The ‘Pleasure Principle’ in Blended Learning Approaches

The ‘Pleasure Principle’ in Blended Learning Approaches

Paul Peachey (University of Glamorgan, UK)
DOI: 10.4018/978-1-4666-0939-6.ch005
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Online technologies were met with initial enthusiasm in the UK following the publication of the Dearing Report (1997). However, this excitement soon became subdued due to disappointing outcomes and unfulfilled expectations regarding the online programmes. Considering the importance that the online component has on a blended learning programme, this chapter argues that the challenge in higher education is to get learners to want to engage as opposed to have to engage and therefore a sense of enjoyment should be added to the blend along with a sound pedagogy and an efficient technology. This chapter endeavours to discern some underlying grounded theory based on classic psychology that might underpin the efficient design of a blended learning programme and offers pragmatic considerations that might help to achieve it.
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What we learn with pleasure we never forget” Alfred Mercier (1816-1894).



The lecture hall has existed for 800 years (Laurillard, 2002). Despite the ubiquitous criticism of this mode of delivery, it would be naive to declare that these traditional didactic pedagogies were wholly ineffective when one considers the mathematical and scientific wonders that have emerged from this pedagogical approach throughout history. However, there is acknowledgement that although this mass instructionism has proved economically efficient for academic institutions it poses critical problems in terms of the student experience and the learning process (Bach, Haynes, & Lewis-Smith, 2007; Chin, 2004; Garrison & Anderson, 2003; Huxham, 2005; Laurillard, 2002; McVay-Lynch, 2002; Sawyer, 2006; Young, Robinson, & Alberts, 2009). Many students struggle with their degree of self-motivational potency needed to conquer the effects of the prolonged verbal inculcations in the lecture hall: “The news that one-quarter of students at universities in the United Kingdom are dissatisfied with their teaching, and that 27 percent are falling asleep in lectures should be a wake-up call to vice chancellors” (The Independent, Thursday September 9th, 2004). In many cases, students neither enjoy the experience nor, if they capitulate to the banality, learn much either. “If we could re-invent teaching again, would we start with the lecture?” (Chin, 2004, p. 2). The number of UK university students who fail to complete their degree is typically around 20% (The Guardian, 2008) and a more recent report revealed that only 4,000 students in England achieved a diploma award out of 11,000 enrolments (“Ofsted study,” 2010). Unsatisfactory student experiences, poor learning outcomes, course withdrawals and student drop-offs remain major challenges to higher education. Clearly, something is wrong with higher education (HE) as it struggles to negotiate a pathway out of an educational cul-de-sac. Are we wrongly focusing on education when we should be focusing on more fundamental aspects such as the student experience, and indeed, learning itself?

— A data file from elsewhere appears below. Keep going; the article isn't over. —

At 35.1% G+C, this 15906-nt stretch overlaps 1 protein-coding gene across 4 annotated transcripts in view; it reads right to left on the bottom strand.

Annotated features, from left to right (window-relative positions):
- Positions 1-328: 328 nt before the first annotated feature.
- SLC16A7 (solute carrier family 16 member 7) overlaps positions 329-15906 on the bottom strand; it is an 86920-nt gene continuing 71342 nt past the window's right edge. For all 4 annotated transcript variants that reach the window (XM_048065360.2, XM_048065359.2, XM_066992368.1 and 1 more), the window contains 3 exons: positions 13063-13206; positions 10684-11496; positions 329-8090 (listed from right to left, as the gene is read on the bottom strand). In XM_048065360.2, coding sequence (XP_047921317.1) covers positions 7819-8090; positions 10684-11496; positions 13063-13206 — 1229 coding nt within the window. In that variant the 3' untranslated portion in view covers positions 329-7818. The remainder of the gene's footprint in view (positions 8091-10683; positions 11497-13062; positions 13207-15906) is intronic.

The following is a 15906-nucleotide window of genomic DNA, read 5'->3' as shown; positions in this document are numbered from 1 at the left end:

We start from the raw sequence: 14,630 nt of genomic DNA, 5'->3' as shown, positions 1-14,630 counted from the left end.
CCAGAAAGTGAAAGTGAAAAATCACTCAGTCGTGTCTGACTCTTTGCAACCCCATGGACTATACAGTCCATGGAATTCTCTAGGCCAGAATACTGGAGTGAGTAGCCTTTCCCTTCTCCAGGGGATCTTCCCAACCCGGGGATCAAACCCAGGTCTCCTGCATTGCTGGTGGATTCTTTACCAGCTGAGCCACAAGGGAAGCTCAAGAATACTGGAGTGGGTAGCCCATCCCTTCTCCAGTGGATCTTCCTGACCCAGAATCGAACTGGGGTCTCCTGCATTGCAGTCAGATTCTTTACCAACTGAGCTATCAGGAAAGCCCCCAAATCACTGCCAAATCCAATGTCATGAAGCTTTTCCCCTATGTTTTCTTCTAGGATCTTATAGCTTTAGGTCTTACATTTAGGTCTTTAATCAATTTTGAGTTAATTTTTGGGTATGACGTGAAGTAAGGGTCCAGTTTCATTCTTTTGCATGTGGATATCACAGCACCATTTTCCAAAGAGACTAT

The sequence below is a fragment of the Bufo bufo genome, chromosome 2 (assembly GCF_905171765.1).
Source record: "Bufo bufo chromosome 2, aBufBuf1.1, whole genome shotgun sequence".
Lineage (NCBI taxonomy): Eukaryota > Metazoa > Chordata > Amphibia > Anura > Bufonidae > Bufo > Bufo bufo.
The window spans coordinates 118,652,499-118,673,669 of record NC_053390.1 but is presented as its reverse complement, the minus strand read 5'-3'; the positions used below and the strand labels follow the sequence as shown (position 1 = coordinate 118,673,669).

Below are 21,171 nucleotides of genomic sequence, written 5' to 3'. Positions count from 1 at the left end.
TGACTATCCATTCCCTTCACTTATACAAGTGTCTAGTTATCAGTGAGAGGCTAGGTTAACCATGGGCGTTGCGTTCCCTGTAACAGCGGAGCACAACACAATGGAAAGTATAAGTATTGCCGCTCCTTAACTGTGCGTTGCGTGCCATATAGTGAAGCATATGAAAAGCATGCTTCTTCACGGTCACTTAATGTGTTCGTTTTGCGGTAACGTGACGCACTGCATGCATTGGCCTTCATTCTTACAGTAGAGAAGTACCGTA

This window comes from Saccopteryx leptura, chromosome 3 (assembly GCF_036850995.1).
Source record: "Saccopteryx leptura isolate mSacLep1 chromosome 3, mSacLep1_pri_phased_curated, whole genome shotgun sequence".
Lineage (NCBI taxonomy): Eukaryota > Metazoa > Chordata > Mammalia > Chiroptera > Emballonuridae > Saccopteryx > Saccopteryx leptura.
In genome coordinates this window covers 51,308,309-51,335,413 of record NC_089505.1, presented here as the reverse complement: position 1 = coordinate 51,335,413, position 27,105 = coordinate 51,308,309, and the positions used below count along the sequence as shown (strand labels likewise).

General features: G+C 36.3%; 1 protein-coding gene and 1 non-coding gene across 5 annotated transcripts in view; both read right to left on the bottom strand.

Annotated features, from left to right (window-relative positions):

Holt (1982) controversially argued that almost all children fail. He suggested that the schooling system stymies natural learning processes and leaves children feeling anxious, bored and confused. Children will learn well when left alone providing that that there is sufficient stimulation in the play environment. Nurseries would seem to be ideal, but the formalised classroom where children are often told to sit and listen rather than be free to play might be impeding the natural learning process and it is possible that at times, perhaps the children could learn more in the schoolyard. Starting school at an earlier age might actually be exacerbating this perceived problem: “There is evidence that by starting school earlier, our children are not better off than those children who are starting later” (Lawson, 2007). If Holt’s hypothesis holds merit, could a similarly negative situation be happing in the highly formalised environment of adult education? Admittedly, it is difficult to instigate change in the vast educational arena, especially within the bureaucratic and traditionalistic domain of higher education, but we can change its internal fabric. A common theme that appears both in the ‘Independent’ newspaper article and in Holt’s conjecture is that first, the educator perceives what is to be learned and how it is to be realised and second, this instructionist pedagogy is not generally attractive to the learner. Even if we assume that the bored learner strives to pay attention, how effective is this learning anyway and what impact does it have on the overall learner experience? Young et al. (2009) found that the level of banality can be attenuated when the content is inspiring. If educators were to focus on make learning wholly enjoyable, a phenomenon that we can all relate to during our childhood years, what impact might this have on educational programmes? This is the challenge that drives the argument in this chapter.

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